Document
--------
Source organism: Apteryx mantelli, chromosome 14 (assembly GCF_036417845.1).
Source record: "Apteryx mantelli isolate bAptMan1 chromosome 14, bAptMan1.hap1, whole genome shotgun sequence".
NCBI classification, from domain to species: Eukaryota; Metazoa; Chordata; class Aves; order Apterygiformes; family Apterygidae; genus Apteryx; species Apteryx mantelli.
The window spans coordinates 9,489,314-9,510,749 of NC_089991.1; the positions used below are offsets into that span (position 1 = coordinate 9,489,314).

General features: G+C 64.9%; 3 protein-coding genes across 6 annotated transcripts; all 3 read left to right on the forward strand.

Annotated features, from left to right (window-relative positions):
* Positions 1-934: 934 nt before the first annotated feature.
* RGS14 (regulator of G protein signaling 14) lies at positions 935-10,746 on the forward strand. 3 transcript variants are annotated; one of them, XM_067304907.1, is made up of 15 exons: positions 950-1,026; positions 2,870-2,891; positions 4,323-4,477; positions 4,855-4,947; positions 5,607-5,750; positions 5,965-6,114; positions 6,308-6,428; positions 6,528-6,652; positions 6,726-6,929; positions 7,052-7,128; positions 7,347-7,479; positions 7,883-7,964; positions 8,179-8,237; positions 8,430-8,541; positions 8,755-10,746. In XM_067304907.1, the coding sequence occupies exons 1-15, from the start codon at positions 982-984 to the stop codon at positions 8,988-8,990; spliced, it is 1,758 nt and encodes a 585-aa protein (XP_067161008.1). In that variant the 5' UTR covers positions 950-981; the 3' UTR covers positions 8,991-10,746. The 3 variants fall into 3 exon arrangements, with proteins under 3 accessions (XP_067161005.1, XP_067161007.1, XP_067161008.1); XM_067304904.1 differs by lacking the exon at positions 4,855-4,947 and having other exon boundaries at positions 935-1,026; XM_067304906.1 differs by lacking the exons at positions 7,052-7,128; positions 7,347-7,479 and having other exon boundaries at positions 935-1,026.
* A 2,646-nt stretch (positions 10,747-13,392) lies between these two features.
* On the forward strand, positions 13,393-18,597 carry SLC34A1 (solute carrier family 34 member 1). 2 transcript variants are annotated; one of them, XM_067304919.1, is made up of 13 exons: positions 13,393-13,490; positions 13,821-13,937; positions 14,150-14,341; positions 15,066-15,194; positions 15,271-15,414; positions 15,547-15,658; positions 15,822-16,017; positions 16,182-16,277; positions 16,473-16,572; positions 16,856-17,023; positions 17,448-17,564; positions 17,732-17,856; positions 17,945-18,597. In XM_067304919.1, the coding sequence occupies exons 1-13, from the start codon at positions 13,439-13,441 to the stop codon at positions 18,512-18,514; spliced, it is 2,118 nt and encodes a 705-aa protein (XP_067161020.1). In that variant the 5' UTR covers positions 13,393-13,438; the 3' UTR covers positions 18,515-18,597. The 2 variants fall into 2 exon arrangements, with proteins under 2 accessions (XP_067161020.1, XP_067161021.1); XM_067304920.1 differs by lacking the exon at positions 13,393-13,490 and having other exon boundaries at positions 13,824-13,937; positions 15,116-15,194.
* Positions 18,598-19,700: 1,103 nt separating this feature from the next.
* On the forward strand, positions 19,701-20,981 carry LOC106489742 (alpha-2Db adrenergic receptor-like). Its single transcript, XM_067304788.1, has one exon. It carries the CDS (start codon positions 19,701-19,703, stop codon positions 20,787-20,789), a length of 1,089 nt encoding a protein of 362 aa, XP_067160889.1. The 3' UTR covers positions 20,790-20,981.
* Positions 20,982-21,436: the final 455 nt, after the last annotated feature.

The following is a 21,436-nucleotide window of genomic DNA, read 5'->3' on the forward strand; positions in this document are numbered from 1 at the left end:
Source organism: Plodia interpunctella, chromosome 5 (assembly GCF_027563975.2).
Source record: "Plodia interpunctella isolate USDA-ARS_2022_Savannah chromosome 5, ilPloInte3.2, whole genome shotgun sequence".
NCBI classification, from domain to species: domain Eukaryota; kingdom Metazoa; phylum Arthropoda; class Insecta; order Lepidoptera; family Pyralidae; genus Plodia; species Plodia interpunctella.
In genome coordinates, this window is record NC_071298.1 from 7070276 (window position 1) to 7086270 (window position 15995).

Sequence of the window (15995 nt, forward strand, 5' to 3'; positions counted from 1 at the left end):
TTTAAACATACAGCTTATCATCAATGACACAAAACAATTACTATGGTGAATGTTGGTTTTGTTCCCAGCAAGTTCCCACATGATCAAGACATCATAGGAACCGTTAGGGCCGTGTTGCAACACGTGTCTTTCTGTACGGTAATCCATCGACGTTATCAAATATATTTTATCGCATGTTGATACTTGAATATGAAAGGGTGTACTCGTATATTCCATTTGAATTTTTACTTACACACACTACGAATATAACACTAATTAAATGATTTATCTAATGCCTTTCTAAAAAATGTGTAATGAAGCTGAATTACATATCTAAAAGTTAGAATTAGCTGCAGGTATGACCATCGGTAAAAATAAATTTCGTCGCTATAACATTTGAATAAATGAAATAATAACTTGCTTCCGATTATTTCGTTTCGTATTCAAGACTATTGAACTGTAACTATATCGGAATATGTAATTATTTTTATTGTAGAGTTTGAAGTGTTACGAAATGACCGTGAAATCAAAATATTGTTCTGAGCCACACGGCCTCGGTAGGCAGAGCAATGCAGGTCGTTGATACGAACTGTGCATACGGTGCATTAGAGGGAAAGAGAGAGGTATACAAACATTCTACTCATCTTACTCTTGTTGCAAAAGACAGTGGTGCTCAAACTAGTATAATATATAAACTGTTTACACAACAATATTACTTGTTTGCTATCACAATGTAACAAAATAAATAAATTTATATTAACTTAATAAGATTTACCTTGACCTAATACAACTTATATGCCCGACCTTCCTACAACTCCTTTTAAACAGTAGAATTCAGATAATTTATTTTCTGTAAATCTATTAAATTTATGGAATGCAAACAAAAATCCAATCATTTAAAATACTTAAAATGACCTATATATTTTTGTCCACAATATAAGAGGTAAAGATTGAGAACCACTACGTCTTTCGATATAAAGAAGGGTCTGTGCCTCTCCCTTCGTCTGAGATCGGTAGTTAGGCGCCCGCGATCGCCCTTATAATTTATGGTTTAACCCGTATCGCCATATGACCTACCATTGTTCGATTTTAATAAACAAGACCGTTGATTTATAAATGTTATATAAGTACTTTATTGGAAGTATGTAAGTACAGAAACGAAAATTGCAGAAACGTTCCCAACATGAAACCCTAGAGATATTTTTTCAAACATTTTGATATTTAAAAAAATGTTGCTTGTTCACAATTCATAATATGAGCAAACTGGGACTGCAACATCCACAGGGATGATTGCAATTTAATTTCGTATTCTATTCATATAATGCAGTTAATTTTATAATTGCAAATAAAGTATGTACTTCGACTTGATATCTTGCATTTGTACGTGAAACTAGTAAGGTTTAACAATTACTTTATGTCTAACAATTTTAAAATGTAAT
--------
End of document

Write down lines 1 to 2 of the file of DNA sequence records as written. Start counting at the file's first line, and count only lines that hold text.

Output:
Source organism: Apteryx mantelli, chromosome 14 (assembly GCF_036417845.1).
Source record: "Apteryx mantelli isolate bAptMan1 chromosome 14, bAptMan1.hap1, whole genome shotgun sequence".